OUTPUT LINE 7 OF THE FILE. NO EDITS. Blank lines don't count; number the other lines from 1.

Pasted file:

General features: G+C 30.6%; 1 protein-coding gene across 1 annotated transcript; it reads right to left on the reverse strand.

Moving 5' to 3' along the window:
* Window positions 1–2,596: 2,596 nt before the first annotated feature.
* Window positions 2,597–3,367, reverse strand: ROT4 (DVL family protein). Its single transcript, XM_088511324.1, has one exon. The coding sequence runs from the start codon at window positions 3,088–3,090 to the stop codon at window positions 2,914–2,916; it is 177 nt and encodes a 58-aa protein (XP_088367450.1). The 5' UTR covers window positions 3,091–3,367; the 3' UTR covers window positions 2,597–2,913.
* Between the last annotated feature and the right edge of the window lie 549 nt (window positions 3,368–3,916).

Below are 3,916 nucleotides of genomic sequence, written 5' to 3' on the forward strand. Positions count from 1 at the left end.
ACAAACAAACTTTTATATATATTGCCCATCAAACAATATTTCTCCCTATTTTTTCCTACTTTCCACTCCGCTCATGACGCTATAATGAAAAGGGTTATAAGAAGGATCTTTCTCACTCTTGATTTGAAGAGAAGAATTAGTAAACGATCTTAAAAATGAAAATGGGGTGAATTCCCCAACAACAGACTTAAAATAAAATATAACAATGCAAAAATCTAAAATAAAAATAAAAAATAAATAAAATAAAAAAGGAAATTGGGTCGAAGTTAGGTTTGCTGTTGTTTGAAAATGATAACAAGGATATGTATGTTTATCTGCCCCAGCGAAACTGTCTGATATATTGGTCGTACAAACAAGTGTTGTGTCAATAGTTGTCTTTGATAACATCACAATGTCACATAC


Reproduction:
ACAAACAAACTTTTATATATATTGCCCATCAAACAATATTTCTCCCTATTTTTTCCTACTTTCCACTCCGCTCATGACGCTATAATGAAAAGGGTTATAAGAAGGATCTTTCTCACTCTTGATTTGAAGAGAAGAATTAGTAAACGATCTTAAAAATGAAAATGGGGTGAATTCCCCAACAACAGACTTAAAATAAAATATAACAATGCAAAAATCTAAAATAAAAATAAAAAATAAATAAAATAAAAAAGGAAATTGGGTCGAAGTTAGGTTTGCTGTTGTTTGAAAATGATAACAAGGATATGTATGTTTATCTGCCCCAGCGAAACTGTCTGATATATTGGTCGTACAAACAAGTGTTGTGTCAATAGTTGTCTTTGATAACATCACAATGTCACATAC